Bengali Film Review

Avijatrik: The Wanderlust Of Apu

More than sixty years after Apur Sansar (1959), the final film of Satyajit Ray’s masterful Apu trilogy, filmmaker Subhrajit Mitra rather courageously takes up the challenge of making his own sequel to Apur Sansar. The end result is Avijatrik: The Wanderlust Of Apu. The film is based on the second half of the original novel by Bibhutibhushan Bandopadhyay, Aparajito, which opens when Ray’s Apur Sansar ends.

Apu (Arjun Chakraborty) is a born dreamer, but happily takes on the responsibility of being a single parent to his little boy, Kajol, taking him along to wherever he travels, sometimes to join a job he is not really interested in, or, buying some rabri for the boy on the ghats of Benares and watching with deep affection when the little Kajol laps it up with his fingers. On his way to join as head master in a school in a small town away from Kolkata, Apu meets his old friend, Leela (Arpita Chatterjee), who was once in love with him. Tragically, Leela is dying and this is their last meeting. In Benares, after Leela is cremated by her brother and her mother grieves for the daughter who could never find out what she wanted in life, Apu meets an elderly man (Sabyasachi Chakraborty), who is a known globe-trotter and who invites Apu to join him in his onward journey. Apu’s first novel becomes a hit and the old publisher – Barun Chanda in an outstanding cameo with a complete image makeover – visits him to offer him an advance for his next book, all of Rs 100. But all this leaves Apu quite indifferent though he has always wanted to be a writer.  His deceased wife, Aparna, who died in childbirth ‘visits’ him and coaxes him to pick up his pen and begin to write…

Avijatrik sets up its mood right from the beginning with beautiful charcoal sketches of the father-son duo walking through the kash fields and wandering across the country as the film’s opening credits come up. The sound of the train’s whistle as it chugs its way through the tracks evolves into a physical reality in Apu’s and Kajol’s life while also functioning as a metaphor for the wanderlust that pulls Apu to his old home in Nischindipur to his childhood memories on the one hand and to his uncertain journey into the unknown on the other. However, the Nischindipur phase is not entirely satisfying as it indulges in some could-have-been-avoided melodrama with a lot of tears and sweet-syrupy scenes and also a Durga Pooja thrown in as the regular cliché in Bengali cinema. The touch of Ranu-di in Nischindipur having held on to the notebook Apu scribbled stories in as a small boy with the camera closing in on the childish handwriting, though, is heartwarming to say the least.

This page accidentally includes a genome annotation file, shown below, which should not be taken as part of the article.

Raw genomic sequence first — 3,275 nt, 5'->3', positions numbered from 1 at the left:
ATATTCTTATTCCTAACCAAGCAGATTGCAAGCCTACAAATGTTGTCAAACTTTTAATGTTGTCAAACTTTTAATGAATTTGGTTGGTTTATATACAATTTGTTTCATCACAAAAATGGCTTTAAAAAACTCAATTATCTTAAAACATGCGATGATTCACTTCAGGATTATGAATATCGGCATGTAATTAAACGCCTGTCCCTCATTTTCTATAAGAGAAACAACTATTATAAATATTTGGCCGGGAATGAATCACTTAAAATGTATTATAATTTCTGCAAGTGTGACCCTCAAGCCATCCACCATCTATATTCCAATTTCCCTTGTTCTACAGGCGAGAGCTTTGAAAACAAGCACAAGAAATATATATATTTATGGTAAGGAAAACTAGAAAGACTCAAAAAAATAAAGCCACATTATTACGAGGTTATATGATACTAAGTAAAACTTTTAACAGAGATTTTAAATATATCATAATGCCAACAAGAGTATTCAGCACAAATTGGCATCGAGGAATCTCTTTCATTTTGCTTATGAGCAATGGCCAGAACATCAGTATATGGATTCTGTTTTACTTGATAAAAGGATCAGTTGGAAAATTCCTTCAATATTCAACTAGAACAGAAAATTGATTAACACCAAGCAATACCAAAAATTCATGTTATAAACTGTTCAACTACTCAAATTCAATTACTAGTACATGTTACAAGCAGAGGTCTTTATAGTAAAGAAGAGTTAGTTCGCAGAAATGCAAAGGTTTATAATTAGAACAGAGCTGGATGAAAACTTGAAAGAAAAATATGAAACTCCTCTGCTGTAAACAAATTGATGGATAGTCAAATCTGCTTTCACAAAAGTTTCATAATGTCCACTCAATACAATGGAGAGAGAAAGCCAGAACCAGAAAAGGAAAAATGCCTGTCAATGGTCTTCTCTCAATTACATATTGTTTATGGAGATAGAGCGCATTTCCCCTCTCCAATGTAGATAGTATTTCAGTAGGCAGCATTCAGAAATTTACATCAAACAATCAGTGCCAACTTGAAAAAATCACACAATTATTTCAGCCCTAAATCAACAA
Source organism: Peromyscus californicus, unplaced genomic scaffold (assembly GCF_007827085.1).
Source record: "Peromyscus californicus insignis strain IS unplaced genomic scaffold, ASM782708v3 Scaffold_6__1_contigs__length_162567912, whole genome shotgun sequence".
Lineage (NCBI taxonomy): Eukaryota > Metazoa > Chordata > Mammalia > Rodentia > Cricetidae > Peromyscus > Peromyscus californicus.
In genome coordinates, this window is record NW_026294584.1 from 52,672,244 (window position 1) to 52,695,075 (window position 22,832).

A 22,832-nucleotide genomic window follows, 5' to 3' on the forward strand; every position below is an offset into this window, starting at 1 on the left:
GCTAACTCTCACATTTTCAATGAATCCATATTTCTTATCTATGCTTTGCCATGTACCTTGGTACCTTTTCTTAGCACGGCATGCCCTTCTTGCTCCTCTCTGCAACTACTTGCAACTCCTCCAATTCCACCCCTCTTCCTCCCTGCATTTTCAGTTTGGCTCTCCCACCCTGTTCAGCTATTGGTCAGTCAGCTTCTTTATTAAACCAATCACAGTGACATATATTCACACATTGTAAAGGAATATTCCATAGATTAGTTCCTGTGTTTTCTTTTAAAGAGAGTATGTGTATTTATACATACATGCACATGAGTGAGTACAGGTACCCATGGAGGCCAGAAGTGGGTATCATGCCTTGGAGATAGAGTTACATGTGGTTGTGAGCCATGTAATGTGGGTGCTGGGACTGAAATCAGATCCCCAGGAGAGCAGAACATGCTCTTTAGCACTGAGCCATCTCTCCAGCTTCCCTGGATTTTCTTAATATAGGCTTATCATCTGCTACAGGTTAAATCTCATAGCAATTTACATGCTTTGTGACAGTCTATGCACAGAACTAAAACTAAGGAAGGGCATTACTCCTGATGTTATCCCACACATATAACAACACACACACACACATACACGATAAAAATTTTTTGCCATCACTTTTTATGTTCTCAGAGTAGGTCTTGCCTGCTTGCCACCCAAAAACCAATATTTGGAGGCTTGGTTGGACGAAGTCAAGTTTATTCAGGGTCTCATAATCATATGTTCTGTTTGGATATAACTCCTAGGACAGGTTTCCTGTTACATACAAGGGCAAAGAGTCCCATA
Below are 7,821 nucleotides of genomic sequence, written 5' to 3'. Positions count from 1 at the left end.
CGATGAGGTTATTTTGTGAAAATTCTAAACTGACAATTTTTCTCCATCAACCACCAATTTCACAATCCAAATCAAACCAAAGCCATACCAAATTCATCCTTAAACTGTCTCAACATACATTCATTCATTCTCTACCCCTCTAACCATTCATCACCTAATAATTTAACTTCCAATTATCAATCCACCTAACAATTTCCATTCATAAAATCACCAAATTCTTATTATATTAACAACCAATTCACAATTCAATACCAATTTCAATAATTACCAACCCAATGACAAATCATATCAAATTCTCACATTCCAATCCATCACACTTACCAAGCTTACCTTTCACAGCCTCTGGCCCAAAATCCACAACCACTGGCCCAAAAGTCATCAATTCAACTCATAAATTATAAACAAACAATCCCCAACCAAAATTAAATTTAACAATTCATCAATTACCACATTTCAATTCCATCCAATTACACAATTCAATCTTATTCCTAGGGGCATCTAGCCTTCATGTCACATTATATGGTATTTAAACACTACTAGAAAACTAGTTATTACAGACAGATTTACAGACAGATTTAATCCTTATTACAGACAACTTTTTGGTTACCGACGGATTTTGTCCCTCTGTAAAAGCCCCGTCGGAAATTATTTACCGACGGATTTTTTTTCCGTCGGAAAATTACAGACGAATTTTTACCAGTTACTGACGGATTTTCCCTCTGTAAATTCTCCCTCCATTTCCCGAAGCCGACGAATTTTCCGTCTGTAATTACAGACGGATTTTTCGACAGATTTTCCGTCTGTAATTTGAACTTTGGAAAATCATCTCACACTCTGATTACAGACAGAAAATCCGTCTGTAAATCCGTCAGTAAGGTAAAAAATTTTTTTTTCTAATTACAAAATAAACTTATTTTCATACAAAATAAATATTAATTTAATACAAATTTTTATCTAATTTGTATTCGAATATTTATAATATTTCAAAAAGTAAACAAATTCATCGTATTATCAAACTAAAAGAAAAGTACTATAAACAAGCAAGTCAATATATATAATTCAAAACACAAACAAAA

Though immortalised by Soumitra Chatterjee, Arjun Chakraborty makes the role of Apu his own, seamlessly slipping into the character as if he was born to portray it. Which is saying a lot. He captures the quiet, pensive and highly introspective arcs of his character perfectly. Sometimes, he allows a tiny smile to crinkle up his eyes specially when he is with Kajol.  Arpita Chatterjee as the dying Leela  enacts her role extremely well but her make-up does not have the slightest hint of her sorry state of health.  Sabyasachi Chakraborty is a bit on the louder side as the veritable globe trotter but this is perhaps done intentionally to counter the quietude Apu wraps himself in. Ditipriya Roy as Aparna is a surreal presence but the impact is an imposition on the narrative and sometimes raises the question of whether the film needed her at all because Apu is already complete in himself.

The period of the film, which takes us back to different parts of then undivided Bengal and just before and during World War II, is enriched with much attention to fine detailing by Production Designer, Gautam Basu. This has been made further possible because Mitra has chosen to shoot the film in Black-and-White. Cinematographer Joy Supratim exquisitely captures the entire canvas off blacks, whites and greys with subtle touches that never overwhelm and yet enchant the audience with their own magic. The ghats of old Benares, its narrow lanes and by lanes, Apu stepping into the home his father came in as a priest to encounter a courtesan are touched as if with gentle, feather-like strokes of the camera. The old Howrah Railway Station as it existed during the late 1940s is relived  from pictures available at the Railway Museum. Besides, Kolkata had cobbled streets then and Mitra along with Gautam Basu effectively recreated the period including the old steam and coal-drawn engines and old trains created beautifully through CGI images which look natural.  The radio, too, adds to the vintage effect when one hears the news on the BBC with Winston Churchill announcing World War II. The editing appropriately keeps pace with the languid spacing of the film but does at times tell on the length of the film.

For all its strengths, the biggest drawback of the film that pulls it several notches down from the high pedestal it places itself in through excellence in other areas is the very loud music and sound track, which strips the film almost completely of silence which the story and the characters, specially Apu, strongly demand. Anushka Shankar’s reworking on Ravi Shankar’s original signature tune, too, fails to lift the musical score of the film.

Avijatrik, completed in 2020, was screened to two full houses at the recently concluded 26th Kolkata International Film Festival. No doubt, the film establishes Subhrajit Mitra as a filmmaker to look out for.

Score60%

Bengali, Drama, Black & White

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